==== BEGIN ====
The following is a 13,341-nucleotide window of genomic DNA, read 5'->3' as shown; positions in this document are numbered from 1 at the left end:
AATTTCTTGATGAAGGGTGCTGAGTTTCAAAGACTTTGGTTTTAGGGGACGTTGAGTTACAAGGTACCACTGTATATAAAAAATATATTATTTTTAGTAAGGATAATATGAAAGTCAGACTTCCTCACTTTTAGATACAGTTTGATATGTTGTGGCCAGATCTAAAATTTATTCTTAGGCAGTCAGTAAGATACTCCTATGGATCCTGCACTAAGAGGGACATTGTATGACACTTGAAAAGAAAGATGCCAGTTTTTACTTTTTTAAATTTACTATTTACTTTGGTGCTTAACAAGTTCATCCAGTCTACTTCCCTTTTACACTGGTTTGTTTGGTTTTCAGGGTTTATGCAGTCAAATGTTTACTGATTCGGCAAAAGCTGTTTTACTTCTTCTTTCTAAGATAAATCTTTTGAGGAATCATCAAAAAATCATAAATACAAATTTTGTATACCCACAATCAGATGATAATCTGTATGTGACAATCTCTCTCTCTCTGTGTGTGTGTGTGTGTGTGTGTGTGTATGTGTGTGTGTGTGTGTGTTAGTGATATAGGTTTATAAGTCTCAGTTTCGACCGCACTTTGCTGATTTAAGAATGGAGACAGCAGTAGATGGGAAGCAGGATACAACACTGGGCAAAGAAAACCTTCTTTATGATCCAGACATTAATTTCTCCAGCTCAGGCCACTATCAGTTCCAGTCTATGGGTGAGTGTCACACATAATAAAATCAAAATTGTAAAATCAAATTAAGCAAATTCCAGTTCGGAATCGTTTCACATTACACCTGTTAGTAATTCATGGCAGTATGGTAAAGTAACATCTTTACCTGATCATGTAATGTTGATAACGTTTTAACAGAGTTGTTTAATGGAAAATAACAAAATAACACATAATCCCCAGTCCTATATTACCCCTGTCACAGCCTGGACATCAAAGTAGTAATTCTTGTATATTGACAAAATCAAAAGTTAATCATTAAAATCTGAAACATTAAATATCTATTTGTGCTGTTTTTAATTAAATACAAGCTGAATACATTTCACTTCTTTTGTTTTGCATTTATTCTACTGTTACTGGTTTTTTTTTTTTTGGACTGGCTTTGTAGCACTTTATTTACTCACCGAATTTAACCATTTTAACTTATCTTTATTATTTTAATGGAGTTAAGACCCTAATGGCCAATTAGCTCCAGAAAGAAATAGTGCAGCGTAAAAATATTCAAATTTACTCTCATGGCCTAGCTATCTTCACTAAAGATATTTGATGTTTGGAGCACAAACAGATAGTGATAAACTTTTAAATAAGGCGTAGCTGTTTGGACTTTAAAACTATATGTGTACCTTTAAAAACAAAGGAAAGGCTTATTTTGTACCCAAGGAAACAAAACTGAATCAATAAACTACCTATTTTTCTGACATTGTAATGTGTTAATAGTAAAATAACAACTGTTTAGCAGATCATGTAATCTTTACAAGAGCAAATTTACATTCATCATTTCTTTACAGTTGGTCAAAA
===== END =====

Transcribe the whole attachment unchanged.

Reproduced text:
The following is a 13,341-nucleotide window of genomic DNA, read 5'->3' as shown; positions in this document are numbered from 1 at the left end:
AATTTCTTGATGAAGGGTGCTGAGTTTCAAAGACTTTGGTTTTAGGGGACGTTGAGTTACAAGGTACCACTGTATATAAAAAATATATTATTTTTAGTAAGGATAATATGAAAGTCAGACTTCCTCACTTTTAGATACAGTTTGATATGTTGTGGCCAGATCTAAAATTTATTCTTAGGCAGTCAGTAAGATACTCCTATGGATCCTGCACTAAGAGGGACATTGTATGACACTTGAAAAGAAAGATGCCAGTTTTTACTTTTTTAAATTTACTATTTACTTTGGTGCTTAACAAGTTCATCCAGTCTACTTCCCTTTTACACTGGTTTGTTTGGTTTTCAGGGTTTATGCAGTCAAATGTTTACTGATTCGGCAAAAGCTGTTTTACTTCTTCTTTCTAAGATAAATCTTTTGAGGAATCATCAAAAAATCATAAATACAAATTTTGTATACCCACAATCAGATGATAATCTGTATGTGACAATCTCTCTCTCTCTGTGTGTGTGTGTGTGTGTGTGTGTGTATGTGTGTGTGTGTGTGTGTTAGTGATATAGGTTTATAAGTCTCAGTTTCGACCGCACTTTGCTGATTTAAGAATGGAGACAGCAGTAGATGGGAAGCAGGATACAACACTGGGCAAAGAAAACCTTCTTTATGATCCAGACATTAATTTCTCCAGCTCAGGCCACTATCAGTTCCAGTCTATGGGTGAGTGTCACACATAATAAAATCAAAATTGTAAAATCAAATTAAGCAAATTCCAGTTCGGAATCGTTTCACATTACACCTGTTAGTAATTCATGGCAGTATGGTAAAGTAACATCTTTACCTGATCATGTAATGTTGATAACGTTTTAACAGAGTTGTTTAATGGAAAATAACAAAATAACACATAATCCCCAGTCCTATATTACCCCTGTCACAGCCTGGACATCAAAGTAGTAATTCTTGTATATTGACAAAATCAAAAGTTAATCATTAAAATCTGAAACATTAAATATCTATTTGTGCTGTTTTTAATTAAATACAAGCTGAATACATTTCACTTCTTTTGTTTTGCATTTATTCTACTGTTACTGGTTTTTTTTTTTTTGGACTGGCTTTGTAGCACTTTATTTACTCACCGAATTTAACCATTTTAACTTATCTTTATTATTTTAATGGAGTTAAGACCCTAATGGCCAATTAGCTCCAGAAAGAAATAGTGCAGCGTAAAAATATTCAAATTTACTCTCATGGCCTAGCTATCTTCACTAAAGATATTTGATGTTTGGAGCACAAACAGATAGTGATAAACTTTTAAATAAGGCGTAGCTGTTTGGACTTTAAAACTATATGTGTACCTTTAAAAACAAAGGAAAGGCTTATTTTGTACCCAAGGAAACAAAACTGAATCAATAAACTACCTATTTTTCTGACATTGTAATGTGTTAATAGTAAAATAACAACTGTTTAGCAGATCATGTAATCTTTACAAGAGCAAATTTACATTCATCATTTCTTTACAGTTGGTCAAAA